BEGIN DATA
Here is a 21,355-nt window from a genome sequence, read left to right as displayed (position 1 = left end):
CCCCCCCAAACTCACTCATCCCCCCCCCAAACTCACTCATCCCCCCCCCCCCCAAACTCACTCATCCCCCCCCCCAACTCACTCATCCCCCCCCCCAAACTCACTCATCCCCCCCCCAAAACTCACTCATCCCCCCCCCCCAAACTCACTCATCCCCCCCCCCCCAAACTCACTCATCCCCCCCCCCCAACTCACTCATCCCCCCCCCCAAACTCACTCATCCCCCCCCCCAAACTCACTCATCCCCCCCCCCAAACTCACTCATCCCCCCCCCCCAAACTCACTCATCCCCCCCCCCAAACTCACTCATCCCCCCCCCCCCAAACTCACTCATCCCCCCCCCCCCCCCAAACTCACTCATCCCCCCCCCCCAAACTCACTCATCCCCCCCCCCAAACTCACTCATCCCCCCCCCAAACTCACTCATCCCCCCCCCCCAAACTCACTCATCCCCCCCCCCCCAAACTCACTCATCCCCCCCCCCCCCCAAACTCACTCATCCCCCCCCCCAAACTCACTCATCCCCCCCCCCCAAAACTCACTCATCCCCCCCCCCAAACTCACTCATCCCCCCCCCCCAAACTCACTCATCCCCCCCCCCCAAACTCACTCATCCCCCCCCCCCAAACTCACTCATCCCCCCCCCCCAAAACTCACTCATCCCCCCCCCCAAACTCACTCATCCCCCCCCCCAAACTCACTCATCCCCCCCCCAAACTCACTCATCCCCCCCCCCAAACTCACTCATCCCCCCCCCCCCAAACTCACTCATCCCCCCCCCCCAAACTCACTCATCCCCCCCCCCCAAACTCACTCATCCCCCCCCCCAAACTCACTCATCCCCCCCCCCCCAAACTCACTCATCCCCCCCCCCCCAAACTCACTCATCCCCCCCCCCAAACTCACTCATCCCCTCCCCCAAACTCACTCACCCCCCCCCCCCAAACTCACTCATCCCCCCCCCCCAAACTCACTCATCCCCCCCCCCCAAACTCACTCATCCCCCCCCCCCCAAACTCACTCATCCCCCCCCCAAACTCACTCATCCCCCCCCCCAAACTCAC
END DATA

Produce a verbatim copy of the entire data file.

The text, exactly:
Here is a 21,355-nt window from a genome sequence, read left to right as displayed (position 1 = left end):
CCCCCCCAAACTCACTCATCCCCCCCCCAAACTCACTCATCCCCCCCCCCCCCAAACTCACTCATCCCCCCCCCCAACTCACTCATCCCCCCCCCCAAACTCACTCATCCCCCCCCCAAAACTCACTCATCCCCCCCCCCCAAACTCACTCATCCCCCCCCCCCCAAACTCACTCATCCCCCCCCCCCAACTCACTCATCCCCCCCCCCAAACTCACTCATCCCCCCCCCCAAACTCACTCATCCCCCCCCCCAAACTCACTCATCCCCCCCCCCCAAACTCACTCATCCCCCCCCCCAAACTCACTCATCCCCCCCCCCCCAAACTCACTCATCCCCCCCCCCCCCCCAAACTCACTCATCCCCCCCCCCCAAACTCACTCATCCCCCCCCCCAAACTCACTCATCCCCCCCCCAAACTCACTCATCCCCCCCCCCCAAACTCACTCATCCCCCCCCCCCCAAACTCACTCATCCCCCCCCCCCCCCAAACTCACTCATCCCCCCCCCCAAACTCACTCATCCCCCCCCCCCAAAACTCACTCATCCCCCCCCCCAAACTCACTCATCCCCCCCCCCCAAACTCACTCATCCCCCCCCCCCAAACTCACTCATCCCCCCCCCCCAAACTCACTCATCCCCCCCCCCCAAAACTCACTCATCCCCCCCCCCAAACTCACTCATCCCCCCCCCCAAACTCACTCATCCCCCCCCCAAACTCACTCATCCCCCCCCCCAAACTCACTCATCCCCCCCCCCCCAAACTCACTCATCCCCCCCCCCCAAACTCACTCATCCCCCCCCCCCAAACTCACTCATCCCCCCCCCCAAACTCACTCATCCCCCCCCCCCCAAACTCACTCATCCCCCCCCCCCCAAACTCACTCATCCCCCCCCCCAAACTCACTCATCCCCTCCCCCAAACTCACTCACCCCCCCCCCCCAAACTCACTCATCCCCCCCCCCCAAACTCACTCATCCCCCCCCCCCAAACTCACTCATCCCCCCCCCCCCAAACTCACTCATCCCCCCCCCAAACTCACTCATCCCCCCCCCCAAACTCAC